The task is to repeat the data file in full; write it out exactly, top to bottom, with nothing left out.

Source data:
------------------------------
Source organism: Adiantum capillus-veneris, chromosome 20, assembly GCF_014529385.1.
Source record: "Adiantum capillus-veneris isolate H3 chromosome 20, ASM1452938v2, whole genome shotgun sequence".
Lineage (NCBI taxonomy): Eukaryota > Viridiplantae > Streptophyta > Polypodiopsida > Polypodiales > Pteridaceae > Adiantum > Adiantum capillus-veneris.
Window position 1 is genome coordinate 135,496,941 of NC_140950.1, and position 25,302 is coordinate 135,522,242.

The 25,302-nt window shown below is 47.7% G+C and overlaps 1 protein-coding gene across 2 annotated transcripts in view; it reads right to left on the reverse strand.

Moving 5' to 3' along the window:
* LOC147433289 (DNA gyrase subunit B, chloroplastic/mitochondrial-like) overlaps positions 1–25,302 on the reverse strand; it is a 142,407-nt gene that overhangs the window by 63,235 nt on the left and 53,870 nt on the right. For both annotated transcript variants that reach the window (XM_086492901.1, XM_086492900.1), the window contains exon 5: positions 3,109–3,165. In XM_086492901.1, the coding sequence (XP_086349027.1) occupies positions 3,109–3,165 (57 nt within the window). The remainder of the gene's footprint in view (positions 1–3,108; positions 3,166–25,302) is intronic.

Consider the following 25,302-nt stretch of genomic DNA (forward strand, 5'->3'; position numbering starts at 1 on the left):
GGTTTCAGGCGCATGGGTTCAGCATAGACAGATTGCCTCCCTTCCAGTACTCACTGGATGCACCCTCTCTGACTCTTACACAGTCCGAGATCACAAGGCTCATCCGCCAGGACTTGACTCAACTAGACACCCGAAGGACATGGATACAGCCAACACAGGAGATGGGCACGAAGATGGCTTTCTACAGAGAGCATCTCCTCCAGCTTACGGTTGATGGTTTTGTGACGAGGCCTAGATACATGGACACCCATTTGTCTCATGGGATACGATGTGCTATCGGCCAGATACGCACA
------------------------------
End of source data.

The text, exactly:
Source organism: Adiantum capillus-veneris, chromosome 20, assembly GCF_014529385.1.
Source record: "Adiantum capillus-veneris isolate H3 chromosome 20, ASM1452938v2, whole genome shotgun sequence".
Lineage (NCBI taxonomy): Eukaryota > Viridiplantae > Streptophyta > Polypodiopsida > Polypodiales > Pteridaceae > Adiantum > Adiantum capillus-veneris.
Window position 1 is genome coordinate 135,496,941 of NC_140950.1, and position 25,302 is coordinate 135,522,242.

The 25,302-nt window shown below is 47.7% G+C and overlaps 1 protein-coding gene across 2 annotated transcripts in view; it reads right to left on the reverse strand.

Moving 5' to 3' along the window:
* LOC147433289 (DNA gyrase subunit B, chloroplastic/mitochondrial-like) overlaps positions 1–25,302 on the reverse strand; it is a 142,407-nt gene that overhangs the window by 63,235 nt on the left and 53,870 nt on the right. For both annotated transcript variants that reach the window (XM_086492901.1, XM_086492900.1), the window contains exon 5: positions 3,109–3,165. In XM_086492901.1, the coding sequence (XP_086349027.1) occupies positions 3,109–3,165 (57 nt within the window). The remainder of the gene's footprint in view (positions 1–3,108; positions 3,166–25,302) is intronic.

Consider the following 25,302-nt stretch of genomic DNA (forward strand, 5'->3'; position numbering starts at 1 on the left):
GGTTTCAGGCGCATGGGTTCAGCATAGACAGATTGCCTCCCTTCCAGTACTCACTGGATGCACCCTCTCTGACTCTTACACAGTCCGAGATCACAAGGCTCATCCGCCAGGACTTGACTCAACTAGACACCCGAAGGACATGGATACAGCCAACACAGGAGATGGGCACGAAGATGGCTTTCTACAGAGAGCATCTCCTCCAGCTTACGGTTGATGGTTTTGTGACGAGGCCTAGATACATGGACACCCATTTGTCTCATGGGATACGATGTGCTATCGGCCAGATACGCACA